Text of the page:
Takeaways from the Marcellus Shale’s Growing Pains

By Published On: November 7, 2014

At this point, the narrative should be familiar. Over the past half decade, frenzied drilling activity in the nation’s shale plays has transformed the US from a natural-gas importer to the world’s leading producer.

The Marcellus Shale garners most of the plaudits for this structural shift, thanks to its superior economics and emergence as the nation’s top gas-producing play.

Between 2009 and 2013, output from this basin surged 620 percent to 4.2 trillion cubic feet. This momentum has continued into 2014, with natural-gas production climbing another 34 percent from year-ago levels over the nine months ended Sept. 30.

Marcellus Shale Annual Production and YoY Change

Through the first seven months of 2014, the Marcellus Shale has accounted for more than 20 percent of US natural-gas production, with soaring output in this area helping to offset declining volumes offshore and in the Haynesville Shale and other unconventional plays that have fallen out of favor.

Marcellus Shale Contribution to US NatGas Production

Even more impressive, this production growth has occurred despite a relatively flat rig count in the Marcellus Shale since September 2012 and depressed natural-gas prices at Louisiana’s Henry Hub, the traditional pricing benchmark for the US.

First and foremost, the prolific nature of the Marcellus Shale means that even the areas that produce primarily natural gas and don’t contain significant volumes of margin-enhancing natural gas liquids (NGL) boast some of the lowest break-even rates in the US.

Even with natural-gas prices hovering around $2.00 per million British thermal units, operators with solid balance sheets and high-quality acreage can operate at a profit—the primary reason that drilling activity has remained robust in this region while declining in the Haynesville Shale and other basins that produce primarily natural gas. (See Breaking Down the US Onshore Rig Count.)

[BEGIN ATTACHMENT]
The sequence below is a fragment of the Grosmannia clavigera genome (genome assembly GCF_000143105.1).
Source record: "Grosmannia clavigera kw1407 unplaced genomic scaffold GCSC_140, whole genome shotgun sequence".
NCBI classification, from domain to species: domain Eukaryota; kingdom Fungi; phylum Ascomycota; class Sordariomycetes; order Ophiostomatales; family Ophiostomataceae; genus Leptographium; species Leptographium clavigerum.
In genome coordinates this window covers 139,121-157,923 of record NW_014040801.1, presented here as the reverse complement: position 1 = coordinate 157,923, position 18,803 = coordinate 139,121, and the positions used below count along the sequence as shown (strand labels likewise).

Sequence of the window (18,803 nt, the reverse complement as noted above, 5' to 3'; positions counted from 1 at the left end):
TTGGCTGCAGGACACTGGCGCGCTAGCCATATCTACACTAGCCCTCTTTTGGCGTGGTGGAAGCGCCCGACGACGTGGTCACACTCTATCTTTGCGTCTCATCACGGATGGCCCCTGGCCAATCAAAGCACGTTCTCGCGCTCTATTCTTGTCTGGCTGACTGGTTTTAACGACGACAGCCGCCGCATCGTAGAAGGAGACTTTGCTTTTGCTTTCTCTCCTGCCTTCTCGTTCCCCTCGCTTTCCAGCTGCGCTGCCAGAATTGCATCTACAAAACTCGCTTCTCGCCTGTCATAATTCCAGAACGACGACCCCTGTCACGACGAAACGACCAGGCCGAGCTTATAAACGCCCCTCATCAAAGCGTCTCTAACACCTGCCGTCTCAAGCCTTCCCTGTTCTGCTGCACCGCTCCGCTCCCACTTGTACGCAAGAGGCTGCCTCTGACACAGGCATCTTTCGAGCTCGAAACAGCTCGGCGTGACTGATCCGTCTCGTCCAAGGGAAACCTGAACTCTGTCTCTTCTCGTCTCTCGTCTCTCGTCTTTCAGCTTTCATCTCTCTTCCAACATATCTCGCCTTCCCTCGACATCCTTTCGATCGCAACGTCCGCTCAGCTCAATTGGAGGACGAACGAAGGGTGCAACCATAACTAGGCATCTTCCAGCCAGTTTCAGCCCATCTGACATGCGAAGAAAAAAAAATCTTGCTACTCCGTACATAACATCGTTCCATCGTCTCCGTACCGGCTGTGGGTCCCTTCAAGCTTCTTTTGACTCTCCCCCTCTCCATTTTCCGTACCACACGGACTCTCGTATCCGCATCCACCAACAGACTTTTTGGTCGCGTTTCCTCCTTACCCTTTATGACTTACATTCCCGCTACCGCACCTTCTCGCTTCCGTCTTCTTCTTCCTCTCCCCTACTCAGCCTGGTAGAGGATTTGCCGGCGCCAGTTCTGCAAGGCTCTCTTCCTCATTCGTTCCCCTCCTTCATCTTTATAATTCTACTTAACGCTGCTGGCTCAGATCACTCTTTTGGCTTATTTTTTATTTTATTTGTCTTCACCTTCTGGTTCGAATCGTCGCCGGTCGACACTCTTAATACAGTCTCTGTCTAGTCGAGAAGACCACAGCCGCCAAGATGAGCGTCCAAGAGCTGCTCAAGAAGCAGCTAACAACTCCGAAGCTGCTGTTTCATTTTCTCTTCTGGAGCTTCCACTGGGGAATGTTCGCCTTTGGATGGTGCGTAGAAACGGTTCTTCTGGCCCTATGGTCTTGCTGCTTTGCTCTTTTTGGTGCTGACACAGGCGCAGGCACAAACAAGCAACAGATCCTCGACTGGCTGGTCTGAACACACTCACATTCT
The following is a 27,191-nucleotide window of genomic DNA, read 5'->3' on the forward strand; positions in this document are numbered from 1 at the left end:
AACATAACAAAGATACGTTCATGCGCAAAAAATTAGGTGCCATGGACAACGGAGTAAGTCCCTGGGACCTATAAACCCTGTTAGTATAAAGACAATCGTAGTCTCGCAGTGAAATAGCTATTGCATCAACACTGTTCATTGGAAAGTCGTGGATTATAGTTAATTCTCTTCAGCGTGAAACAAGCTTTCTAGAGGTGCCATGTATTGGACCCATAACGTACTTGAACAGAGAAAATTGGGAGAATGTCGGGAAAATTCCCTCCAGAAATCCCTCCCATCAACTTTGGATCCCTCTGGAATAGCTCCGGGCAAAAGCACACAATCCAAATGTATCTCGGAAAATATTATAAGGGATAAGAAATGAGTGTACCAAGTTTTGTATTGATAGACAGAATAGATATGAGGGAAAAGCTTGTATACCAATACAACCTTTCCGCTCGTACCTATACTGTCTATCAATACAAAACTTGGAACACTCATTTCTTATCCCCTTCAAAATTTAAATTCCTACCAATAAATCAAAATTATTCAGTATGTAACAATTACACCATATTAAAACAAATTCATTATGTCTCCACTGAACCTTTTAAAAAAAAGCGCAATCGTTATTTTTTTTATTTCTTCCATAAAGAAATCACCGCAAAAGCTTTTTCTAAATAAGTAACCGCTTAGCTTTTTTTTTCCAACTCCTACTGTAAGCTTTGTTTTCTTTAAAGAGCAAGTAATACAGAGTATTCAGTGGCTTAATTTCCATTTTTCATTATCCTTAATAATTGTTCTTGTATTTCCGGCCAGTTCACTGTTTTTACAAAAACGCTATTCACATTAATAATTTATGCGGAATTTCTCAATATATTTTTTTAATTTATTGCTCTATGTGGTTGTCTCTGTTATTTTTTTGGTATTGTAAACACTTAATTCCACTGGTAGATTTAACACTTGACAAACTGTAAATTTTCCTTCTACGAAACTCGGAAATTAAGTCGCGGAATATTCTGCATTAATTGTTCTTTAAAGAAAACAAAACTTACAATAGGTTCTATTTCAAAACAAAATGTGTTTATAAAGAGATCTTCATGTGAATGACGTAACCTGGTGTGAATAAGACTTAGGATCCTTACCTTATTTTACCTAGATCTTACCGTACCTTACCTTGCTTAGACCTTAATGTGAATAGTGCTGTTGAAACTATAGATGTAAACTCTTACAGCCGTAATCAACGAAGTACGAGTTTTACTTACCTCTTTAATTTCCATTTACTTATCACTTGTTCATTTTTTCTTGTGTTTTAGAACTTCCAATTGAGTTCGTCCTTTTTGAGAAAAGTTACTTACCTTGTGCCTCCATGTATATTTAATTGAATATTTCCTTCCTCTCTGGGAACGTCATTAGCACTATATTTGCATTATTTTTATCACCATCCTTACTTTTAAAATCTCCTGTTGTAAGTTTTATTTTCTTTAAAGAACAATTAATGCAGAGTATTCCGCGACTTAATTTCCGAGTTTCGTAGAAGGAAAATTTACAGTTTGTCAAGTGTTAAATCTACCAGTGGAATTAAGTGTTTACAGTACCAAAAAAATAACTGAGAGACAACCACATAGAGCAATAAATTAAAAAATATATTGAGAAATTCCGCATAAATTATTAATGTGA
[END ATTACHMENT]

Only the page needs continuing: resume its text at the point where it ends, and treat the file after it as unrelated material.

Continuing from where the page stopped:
Moreover, producers in the Marcellus Shale continue to hone their production techniques, reducing drilling times and enhancing recovery rates. As operators become more comfortable with the play’s geology, production per rig has climbed. (We discussed some the technological and process innovations that have fueled these improvements in Salute Your Drillmasters: Efficiency Gains Lower Production Costs.)

Marcellus Production Per Rig

Growing Pains

But surging production in the Marcellus Shale has also created challenges for producers; the growing supply of natural gas and NGLs that exceeds local demand, depressing prices relative to the Gulf Coast and potentially prompting smaller operators that haven’t secured takeaway capacity to rein in production growth.

The growing discrepancy between the price of natural gas at the Leidy Hub near Ellisburg, Pennsylvania, and the Henry Hub in Louisiana underscores this challenge.

Henry Hub vs Leidy Hub

These widening price differentials have created the impetus for a number of pipeline projects that would transport these hydrocarbons to underserved end-markets in the South, Midwest and Northeast. (See Making Sense of the Marcellus Shale’s Midstream Madness.)

For the region’s producers, access to takeaway capacity has become increasingly critical to near-term profitability.

At the same time, producers appear keen to further improve their economics by taking more of their gathering activities in-house and monetizing these assets in a master limited partnership.

Hence, the recent initial public offerings of Antero Midstream Partners LP (NYSE: AM), a spin-off of Antero Resources (NYSE: AR), and CONE Midstream Partners LP (NYSE: CNNX), a joint venture between CONSOL Energy (NYSE: CNX) and Noble Energy (NYSE: NBL).

And the huge list of planned pipeline projects to transport natural gas from the Marcellus Shale suggests that the influx of these volumes to other regions could put further pressure on the Henry Hub prices that underpin futures traded on the New York Mercantile Exchange.

That’s yet another reason why investors shouldn’t bet on a meaningful recovery in US natural-gas prices.

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